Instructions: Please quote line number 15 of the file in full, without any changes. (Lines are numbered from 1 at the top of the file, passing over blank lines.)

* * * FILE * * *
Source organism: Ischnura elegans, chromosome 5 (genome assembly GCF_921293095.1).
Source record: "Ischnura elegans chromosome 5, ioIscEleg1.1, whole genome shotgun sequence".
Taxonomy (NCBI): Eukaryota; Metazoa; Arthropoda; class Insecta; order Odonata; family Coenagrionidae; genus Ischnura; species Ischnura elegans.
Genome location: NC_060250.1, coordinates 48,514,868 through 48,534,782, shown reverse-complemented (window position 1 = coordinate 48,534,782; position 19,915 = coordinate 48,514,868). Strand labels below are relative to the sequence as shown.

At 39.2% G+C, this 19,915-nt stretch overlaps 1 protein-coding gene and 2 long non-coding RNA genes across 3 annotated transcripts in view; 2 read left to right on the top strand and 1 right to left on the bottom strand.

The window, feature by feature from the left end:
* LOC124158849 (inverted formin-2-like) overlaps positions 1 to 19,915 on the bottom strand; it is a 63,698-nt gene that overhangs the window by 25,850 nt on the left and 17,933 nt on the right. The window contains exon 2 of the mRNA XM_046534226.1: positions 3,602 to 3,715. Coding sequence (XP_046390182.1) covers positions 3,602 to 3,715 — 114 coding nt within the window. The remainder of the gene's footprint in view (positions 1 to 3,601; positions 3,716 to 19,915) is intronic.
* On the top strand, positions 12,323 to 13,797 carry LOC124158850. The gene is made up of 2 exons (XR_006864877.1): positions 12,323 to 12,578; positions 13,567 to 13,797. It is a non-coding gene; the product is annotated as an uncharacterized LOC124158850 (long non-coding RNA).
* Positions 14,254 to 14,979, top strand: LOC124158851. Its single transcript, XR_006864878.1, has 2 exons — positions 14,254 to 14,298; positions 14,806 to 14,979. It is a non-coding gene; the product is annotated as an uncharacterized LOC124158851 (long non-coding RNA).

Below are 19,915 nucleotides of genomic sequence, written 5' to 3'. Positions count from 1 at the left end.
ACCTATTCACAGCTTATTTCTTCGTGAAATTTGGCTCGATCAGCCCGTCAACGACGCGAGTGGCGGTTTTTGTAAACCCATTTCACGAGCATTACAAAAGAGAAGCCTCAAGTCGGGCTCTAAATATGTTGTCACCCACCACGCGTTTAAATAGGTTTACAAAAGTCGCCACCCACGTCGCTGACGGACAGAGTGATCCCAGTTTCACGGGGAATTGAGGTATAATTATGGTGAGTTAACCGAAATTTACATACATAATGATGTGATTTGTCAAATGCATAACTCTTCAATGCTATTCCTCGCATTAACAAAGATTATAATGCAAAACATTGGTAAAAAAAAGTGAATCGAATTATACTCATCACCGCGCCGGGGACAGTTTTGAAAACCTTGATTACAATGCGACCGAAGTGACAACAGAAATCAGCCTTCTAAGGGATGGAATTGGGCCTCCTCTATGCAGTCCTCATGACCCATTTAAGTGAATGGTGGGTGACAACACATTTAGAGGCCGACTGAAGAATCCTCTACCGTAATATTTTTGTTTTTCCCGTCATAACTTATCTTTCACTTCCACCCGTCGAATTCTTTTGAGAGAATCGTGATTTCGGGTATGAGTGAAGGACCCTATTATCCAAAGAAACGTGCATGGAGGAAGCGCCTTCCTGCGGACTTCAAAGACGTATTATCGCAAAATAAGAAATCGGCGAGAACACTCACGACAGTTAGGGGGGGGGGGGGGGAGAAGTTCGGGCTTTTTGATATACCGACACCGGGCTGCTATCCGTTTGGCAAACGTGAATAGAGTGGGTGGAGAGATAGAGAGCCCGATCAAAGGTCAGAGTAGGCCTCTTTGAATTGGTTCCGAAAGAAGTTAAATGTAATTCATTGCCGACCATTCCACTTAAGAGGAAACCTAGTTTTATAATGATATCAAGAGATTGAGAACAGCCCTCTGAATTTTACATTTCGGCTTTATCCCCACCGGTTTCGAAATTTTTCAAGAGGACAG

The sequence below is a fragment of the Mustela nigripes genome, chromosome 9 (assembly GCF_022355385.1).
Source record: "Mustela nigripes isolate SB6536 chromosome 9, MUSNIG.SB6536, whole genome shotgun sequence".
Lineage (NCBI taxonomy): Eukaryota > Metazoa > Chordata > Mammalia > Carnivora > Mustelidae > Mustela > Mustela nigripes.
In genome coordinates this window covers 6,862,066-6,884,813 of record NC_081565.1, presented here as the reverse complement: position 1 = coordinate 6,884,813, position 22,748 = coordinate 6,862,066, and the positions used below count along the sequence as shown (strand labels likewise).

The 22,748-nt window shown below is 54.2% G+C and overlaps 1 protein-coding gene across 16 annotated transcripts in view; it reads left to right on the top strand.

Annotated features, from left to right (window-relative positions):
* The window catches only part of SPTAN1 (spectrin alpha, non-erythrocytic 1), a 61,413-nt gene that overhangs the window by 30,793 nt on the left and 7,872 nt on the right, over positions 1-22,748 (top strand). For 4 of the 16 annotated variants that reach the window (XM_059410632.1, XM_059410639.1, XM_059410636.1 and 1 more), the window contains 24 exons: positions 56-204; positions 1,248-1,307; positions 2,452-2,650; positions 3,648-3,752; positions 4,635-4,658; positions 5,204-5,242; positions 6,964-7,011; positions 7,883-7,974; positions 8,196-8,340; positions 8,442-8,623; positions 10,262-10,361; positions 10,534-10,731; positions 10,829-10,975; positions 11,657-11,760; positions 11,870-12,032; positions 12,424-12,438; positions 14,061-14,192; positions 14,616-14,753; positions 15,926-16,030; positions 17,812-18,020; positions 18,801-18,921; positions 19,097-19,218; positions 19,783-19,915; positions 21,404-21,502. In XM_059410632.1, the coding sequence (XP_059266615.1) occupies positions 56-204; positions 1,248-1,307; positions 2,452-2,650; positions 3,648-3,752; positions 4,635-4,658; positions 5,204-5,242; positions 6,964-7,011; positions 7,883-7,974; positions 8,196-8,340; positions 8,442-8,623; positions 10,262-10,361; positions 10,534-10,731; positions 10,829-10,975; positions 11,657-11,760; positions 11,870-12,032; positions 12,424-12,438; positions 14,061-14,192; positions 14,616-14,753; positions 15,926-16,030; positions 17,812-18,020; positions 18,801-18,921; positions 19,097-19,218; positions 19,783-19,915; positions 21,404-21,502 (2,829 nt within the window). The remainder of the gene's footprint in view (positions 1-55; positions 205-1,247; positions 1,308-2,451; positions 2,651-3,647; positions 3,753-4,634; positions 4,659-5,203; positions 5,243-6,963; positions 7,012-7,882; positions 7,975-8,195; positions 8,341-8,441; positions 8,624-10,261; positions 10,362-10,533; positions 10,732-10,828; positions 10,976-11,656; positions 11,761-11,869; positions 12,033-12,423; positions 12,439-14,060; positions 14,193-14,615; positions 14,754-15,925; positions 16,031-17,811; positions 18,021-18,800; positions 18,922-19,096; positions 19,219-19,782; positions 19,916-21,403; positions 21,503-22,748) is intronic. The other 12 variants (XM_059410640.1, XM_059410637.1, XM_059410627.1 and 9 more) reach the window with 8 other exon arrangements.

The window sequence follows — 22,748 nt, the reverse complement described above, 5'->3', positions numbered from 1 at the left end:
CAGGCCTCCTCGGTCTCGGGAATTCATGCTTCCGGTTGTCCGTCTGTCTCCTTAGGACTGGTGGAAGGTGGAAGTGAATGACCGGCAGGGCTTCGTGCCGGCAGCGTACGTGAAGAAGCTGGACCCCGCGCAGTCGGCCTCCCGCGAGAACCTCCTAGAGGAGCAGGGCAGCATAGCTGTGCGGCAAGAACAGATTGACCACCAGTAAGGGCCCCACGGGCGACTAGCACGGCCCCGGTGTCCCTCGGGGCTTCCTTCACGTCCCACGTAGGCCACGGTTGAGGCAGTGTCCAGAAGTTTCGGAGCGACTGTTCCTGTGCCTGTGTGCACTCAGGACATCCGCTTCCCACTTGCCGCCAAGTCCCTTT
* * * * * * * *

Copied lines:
In genome coordinates this window covers 6,862,066-6,884,813 of record NC_081565.1, presented here as the reverse complement: position 1 = coordinate 6,884,813, position 22,748 = coordinate 6,862,066, and the positions used below count along the sequence as shown (strand labels likewise).